How Shiftwork Distorts Patient Care

In the last hour before they clock out, emergency department doctors see their patients less but order more tests. What are the lessons for hospitals?

The Essentials

Just before their shifts end, emergency department doctors tend to change their approach to patient care, says David Chan, assistant professor in the School of Medicine at Stanford University. Chan has found that, in such situations, physicians spend less time with their patients but order more diagnostic tests, in an effort to decide whether to send patients home or admit them. Chan suggests that building in overlaps may address some of the “behavioural distortions” at shift transition times.

Chan talked about his research in a presentation at The Monieson Centre for Business Research in Healthcare. In this video, he explores the practical implications of his findings with Scott Carson, director of The Monieson Centre.

Video Highlights

2:14     David Chan explains his rationale for studying the decision-making of emergency department (ED) physicians in the last hour before their shift ends. At that time, physicians are supposed to stop accepting new patients and go home if their work is complete. But it is rarely as simple as that; they often require more time to complete the care of their existing patients or to pass off patients who might stay particularly long. If physicians incur a private cost for staying late — perhaps having to drop family obligations — such pressures can affect their decisions in the emergency department.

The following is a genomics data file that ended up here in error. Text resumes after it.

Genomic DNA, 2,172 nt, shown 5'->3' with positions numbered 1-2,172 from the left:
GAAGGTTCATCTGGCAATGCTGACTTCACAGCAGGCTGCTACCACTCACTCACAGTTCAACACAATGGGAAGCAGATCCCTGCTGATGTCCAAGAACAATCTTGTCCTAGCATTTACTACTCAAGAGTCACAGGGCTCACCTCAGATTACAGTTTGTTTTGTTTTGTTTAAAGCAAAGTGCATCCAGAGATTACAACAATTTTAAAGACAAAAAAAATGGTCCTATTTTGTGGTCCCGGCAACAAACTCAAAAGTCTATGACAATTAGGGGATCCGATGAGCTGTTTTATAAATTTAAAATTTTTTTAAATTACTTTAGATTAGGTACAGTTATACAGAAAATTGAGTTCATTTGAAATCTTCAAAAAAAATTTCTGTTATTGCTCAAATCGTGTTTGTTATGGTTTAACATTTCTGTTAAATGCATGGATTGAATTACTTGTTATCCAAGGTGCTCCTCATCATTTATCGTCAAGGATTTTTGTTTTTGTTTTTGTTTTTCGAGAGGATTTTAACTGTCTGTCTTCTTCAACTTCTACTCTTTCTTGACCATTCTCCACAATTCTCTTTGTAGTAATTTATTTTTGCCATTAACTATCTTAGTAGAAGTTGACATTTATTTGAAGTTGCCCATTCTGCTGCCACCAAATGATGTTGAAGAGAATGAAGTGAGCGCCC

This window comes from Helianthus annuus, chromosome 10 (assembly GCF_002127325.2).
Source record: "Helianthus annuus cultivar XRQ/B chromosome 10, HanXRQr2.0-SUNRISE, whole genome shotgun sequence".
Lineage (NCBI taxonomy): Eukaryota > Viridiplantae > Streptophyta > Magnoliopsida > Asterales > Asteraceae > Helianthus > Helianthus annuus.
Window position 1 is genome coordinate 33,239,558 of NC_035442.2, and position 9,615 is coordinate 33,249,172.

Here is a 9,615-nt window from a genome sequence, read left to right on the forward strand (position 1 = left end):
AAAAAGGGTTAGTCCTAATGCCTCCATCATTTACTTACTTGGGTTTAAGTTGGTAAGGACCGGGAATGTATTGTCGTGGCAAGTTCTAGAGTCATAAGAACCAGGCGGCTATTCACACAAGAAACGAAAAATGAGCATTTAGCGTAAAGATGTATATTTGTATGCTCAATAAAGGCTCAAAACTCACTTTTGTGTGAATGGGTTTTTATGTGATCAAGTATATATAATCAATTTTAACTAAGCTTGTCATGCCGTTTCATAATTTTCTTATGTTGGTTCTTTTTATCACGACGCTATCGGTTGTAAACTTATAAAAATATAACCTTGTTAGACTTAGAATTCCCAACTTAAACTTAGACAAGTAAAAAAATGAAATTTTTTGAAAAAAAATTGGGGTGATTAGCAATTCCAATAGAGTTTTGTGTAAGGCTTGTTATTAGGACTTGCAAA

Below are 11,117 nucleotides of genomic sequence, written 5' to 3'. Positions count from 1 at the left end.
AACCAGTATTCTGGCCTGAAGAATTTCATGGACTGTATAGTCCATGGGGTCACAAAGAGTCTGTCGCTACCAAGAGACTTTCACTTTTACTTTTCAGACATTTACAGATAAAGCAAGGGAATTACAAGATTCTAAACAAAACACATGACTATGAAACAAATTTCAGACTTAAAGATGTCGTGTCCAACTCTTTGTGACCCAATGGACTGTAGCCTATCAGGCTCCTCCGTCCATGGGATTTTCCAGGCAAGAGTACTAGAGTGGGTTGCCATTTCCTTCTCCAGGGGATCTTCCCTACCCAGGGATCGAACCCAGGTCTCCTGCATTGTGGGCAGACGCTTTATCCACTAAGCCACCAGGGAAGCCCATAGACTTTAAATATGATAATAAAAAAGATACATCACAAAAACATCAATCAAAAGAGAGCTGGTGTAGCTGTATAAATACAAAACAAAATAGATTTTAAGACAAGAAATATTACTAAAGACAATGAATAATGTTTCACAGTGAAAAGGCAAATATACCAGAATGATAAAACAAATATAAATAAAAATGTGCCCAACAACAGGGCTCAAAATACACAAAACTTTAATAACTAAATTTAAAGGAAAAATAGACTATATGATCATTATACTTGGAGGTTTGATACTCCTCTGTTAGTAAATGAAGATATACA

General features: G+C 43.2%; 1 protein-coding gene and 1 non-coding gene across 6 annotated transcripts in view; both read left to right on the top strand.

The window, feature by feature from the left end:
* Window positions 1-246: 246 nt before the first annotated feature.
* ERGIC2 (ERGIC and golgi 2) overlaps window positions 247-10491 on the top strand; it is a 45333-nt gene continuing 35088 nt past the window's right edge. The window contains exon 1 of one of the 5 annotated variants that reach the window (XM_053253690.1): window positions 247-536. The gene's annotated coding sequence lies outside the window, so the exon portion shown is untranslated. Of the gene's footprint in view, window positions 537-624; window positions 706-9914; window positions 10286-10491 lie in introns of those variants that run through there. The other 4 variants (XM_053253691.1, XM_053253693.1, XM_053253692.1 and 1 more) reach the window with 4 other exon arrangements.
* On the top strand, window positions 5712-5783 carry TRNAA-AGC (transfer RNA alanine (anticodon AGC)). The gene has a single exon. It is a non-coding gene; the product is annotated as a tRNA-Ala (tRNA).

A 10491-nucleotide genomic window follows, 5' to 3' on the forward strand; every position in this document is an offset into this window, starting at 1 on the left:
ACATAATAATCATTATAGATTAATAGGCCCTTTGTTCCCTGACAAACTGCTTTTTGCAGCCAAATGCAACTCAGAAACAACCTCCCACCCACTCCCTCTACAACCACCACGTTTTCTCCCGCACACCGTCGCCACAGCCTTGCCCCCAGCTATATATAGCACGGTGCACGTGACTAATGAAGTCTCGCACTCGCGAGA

4:56     In the last hour before their shifts end, ED doctors have two areas of discretion. One, they can decide whether or not to accept a new patient. Two, they can change their approach to patient care. Chan has found that, in such situations, ED physicians spend less time with their patients but order more diagnostic tests, in an effort to decide whether to send patients home or admit them.

6:40     These findings should prompt hospital administrators to consider how they structure shiftwork and the transitions between shifts. Chan suggests that building in overlaps may address some of the “behavioural distortions” at end of shifts. Hospital administrators may also want to consider how patients are assigned in a work shift structure. Do ED doctors have performance or social incentives to maximize the number of patients they see?

8:58     Healthcare has changed dramatically, says Chan. The proliferation of medical technology that allows for new interventions that are time sensitive, combined with new performance measures and the growing importance of team-based healthcare, have all led to greater emphasis on scheduling and management control. 

11:00    Chan cites the economic theory of “moral hazard,” which refers to a situation in which a party takes risks because the party is shielded from the potential costs of the decision. Such is the case with the performance of ED physicians when they are close to the end of their shifts. But that doesn’t mean they have a moral failing, Chan says. “It’s just that we need to recognize these differences in objectives. In some cases, the organizational setting itself leads to these differences in objectives.” 

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